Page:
Why we open our mouths at the dentist
April 15, 2024

Why we open our mouths at the dentist

by Brian de Haaff

Why do we open our mouths at the dentist? I told a friend about the concept behind this blog post as I was beginning to outline my thoughts. She confessed that she actually could not open her mouth during one visit — the fear was too great. But she knew that regular cleanings are critical to overall health. So she pushed past the mental block. Now, she almost looks forward to her appointment every six months.

Confront the pain now or experience worse pain later — this is a scenario we often face in life and in our professional work.

Company founders and leaders wrestle with this daily. You inevitably need to do things that you do not relish. Some of us struggle with writing. Others do not like to dig into data. Dealing with conflict, job performance, and interpersonal issues is often draining and difficult. No one looks forward to the gristly parts of leadership.

But you do it all because you must. You cannot pick and choose, leaving others to complete what you avoid. And you must also learn to do that work well because collective success depends upon it.

Customers and teammates rely on you to go forward boldly — the consequences of doing nothing are too great. You cannot reach your goals unless you commit fully. It is an exercise in discipline.

If you choose to take the path of entrepreneurship — and are fortunate to experience success — you will be stretched in uncomfortable ways.

When you are in a focused role, you generally do what you enjoy. Specialist work is often an area where people find great joy. After all, it is the intersection of both your skills and interests. Sure, there are down days or particularly thorny problems to solve. But you are learning and growing expertise in a discipline you are passionate about.

My focus here is on company founders because the role comes with unique responsibilities. Folks who are responsible for the overall health of the business have a broader swath of associated work — not all of it (and maybe not even a lot of it) being enjoyable. There are activities you approach with caution, and even dread.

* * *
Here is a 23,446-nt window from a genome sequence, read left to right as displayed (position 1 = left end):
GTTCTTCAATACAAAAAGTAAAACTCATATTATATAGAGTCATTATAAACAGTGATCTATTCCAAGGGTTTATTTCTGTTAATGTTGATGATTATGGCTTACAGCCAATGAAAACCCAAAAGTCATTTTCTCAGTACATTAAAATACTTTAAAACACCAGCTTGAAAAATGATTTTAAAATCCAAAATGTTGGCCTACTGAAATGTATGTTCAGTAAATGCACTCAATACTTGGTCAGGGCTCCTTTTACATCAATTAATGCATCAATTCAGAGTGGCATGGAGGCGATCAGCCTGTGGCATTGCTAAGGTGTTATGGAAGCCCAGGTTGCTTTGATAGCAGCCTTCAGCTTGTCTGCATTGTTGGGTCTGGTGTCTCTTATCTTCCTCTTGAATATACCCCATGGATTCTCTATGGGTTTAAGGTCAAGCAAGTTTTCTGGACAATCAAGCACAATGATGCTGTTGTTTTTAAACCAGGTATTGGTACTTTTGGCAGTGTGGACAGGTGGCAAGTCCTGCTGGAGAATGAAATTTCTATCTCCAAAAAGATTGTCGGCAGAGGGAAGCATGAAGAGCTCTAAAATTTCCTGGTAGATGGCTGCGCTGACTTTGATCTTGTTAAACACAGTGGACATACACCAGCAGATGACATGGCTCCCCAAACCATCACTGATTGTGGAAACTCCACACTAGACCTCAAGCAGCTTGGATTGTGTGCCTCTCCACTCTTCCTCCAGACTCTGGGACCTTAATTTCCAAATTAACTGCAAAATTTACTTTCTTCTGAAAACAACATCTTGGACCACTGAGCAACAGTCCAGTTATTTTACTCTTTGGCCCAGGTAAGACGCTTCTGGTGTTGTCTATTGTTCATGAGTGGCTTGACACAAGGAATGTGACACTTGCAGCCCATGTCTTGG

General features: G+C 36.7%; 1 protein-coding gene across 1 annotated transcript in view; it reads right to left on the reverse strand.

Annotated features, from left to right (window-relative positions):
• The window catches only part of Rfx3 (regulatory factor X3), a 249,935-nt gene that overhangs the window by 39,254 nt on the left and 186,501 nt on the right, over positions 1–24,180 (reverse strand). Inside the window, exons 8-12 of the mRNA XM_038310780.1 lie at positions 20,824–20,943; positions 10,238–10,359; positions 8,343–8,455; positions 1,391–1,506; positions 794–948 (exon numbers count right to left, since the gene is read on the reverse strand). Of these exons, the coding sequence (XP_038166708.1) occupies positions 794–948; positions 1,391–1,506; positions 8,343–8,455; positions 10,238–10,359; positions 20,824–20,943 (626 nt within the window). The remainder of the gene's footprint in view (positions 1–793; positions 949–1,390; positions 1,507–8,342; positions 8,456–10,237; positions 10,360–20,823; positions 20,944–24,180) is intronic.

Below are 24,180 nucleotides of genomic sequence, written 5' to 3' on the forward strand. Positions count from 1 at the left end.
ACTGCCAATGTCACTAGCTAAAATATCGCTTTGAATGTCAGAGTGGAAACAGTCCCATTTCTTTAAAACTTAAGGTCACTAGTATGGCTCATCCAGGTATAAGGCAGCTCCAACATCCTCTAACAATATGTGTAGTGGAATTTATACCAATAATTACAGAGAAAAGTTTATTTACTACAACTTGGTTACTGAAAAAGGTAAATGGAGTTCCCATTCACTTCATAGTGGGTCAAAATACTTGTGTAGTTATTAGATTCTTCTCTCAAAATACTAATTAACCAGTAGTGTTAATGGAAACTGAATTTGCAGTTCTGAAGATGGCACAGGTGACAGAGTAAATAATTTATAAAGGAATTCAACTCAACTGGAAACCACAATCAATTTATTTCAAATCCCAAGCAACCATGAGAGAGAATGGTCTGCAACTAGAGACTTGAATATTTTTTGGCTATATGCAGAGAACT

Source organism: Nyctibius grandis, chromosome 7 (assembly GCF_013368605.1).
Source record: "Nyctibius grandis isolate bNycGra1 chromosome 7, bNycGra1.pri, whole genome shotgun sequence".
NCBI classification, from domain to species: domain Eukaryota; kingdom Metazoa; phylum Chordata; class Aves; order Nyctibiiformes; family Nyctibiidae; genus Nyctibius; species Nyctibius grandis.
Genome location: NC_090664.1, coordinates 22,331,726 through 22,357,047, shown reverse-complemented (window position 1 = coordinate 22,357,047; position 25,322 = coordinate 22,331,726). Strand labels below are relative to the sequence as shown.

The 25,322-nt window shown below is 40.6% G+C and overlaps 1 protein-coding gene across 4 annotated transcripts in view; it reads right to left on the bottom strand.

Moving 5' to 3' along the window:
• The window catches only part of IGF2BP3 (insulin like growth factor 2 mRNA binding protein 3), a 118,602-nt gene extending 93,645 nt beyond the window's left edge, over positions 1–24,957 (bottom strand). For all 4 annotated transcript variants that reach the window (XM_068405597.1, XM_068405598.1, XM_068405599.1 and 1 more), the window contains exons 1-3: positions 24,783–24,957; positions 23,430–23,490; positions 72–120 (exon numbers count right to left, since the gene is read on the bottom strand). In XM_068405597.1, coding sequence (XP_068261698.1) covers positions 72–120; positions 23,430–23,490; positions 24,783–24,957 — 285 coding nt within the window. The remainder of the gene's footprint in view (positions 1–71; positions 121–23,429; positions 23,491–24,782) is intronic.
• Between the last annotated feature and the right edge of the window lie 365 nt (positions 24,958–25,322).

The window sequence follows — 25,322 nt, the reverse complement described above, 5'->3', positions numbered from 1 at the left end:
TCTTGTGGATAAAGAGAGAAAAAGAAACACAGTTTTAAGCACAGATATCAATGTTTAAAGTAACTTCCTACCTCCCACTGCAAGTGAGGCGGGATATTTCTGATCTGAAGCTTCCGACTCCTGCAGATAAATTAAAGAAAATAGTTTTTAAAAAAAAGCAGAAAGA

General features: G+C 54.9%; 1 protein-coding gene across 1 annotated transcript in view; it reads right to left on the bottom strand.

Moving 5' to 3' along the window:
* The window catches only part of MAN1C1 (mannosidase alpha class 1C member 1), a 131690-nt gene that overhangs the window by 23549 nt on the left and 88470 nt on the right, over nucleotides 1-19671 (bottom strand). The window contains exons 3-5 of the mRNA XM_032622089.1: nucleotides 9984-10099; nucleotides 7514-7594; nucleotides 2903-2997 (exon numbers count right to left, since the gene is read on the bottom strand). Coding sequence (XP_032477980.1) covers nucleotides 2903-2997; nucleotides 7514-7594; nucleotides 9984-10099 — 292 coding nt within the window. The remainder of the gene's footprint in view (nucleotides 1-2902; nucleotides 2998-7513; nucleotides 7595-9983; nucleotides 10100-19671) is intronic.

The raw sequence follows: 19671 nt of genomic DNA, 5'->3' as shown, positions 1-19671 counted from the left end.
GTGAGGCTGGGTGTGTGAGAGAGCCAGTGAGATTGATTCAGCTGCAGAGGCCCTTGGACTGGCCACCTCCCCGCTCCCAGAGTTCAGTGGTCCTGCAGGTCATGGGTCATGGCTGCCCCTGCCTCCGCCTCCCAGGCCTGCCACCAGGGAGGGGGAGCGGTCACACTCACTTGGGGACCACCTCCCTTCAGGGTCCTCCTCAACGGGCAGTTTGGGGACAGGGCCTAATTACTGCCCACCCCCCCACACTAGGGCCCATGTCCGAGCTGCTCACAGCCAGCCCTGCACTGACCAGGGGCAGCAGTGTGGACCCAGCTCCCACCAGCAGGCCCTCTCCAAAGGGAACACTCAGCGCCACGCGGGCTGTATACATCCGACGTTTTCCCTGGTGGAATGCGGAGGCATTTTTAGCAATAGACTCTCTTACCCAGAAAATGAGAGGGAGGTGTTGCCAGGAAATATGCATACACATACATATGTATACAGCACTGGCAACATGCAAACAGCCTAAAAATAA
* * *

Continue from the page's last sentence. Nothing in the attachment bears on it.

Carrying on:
Personally, I do not like the administrative work of running a business that does not obviously contribute to customer or team member value. It makes me impatient. But I do the work to the best of my ability.

Other types of leaders and the specialists mentioned earlier are not immune to the metaphorical dentist. You too can open yourself to looking at so-called drudgery in a new way. Below is how I prepare myself mentally for those tasks — starting with some reminders to myself:

I embrace the opportunity to contribute

First, I reframe my mindset. Rather than view the work as a chore or burden, I ground myself in the reality that it is a privilege. It is a gift to do what I do every day. The opportunity to serve others and deliver value is rare — I embrace it with sincerity.

I am grateful for the skills I have

We naturally gravitate towards areas where we have innate talent or interest. I might not be drawn to certain work. But that does not mean I cannot leverage the skills I possess to be successful. Before I jump into the task, I take a moment to be grateful for my current aptitude and the capabilities into which I can extend.

I do my best for the greater good

Our time is limited. And no one wants to spend it doing lousy work. A lot of to-dos are not fun or immediately rewarding, but I try to give my whole and best self to whatever I do. There is a higher purpose that is more meaningful than a momentary struggle. This context steadies me if things get rocky.

The struggle is what makes us — how we respond to tough things becomes our legacy.

That struggle does not get easier. With more success comes more effort. Founding a startup, launching a product, leading a team — once you get comfortable with what makes you uncomfortable, there will be a new hurdle to challenge you.

But as you do what must be done, you will grow stronger and more resilient. You become who you are meant to be in the process.

So open your mouth at the dentist. And then make an appointment with yourself to do it again — for your health and the success of the team.

Aha! hires exceptional people who want to achieve. Ready to join us?

Brian de Haaff

Brian de Haaff

Brian seeks business and wilderness adventure. He is the co-founder and CEO of Aha! — the world’s #1 product development software — and the author of the bestseller Lovability and The Startup Adventure newsletter. Brian writes and speaks about product and company growth and the journey of pursuing a meaningful life.

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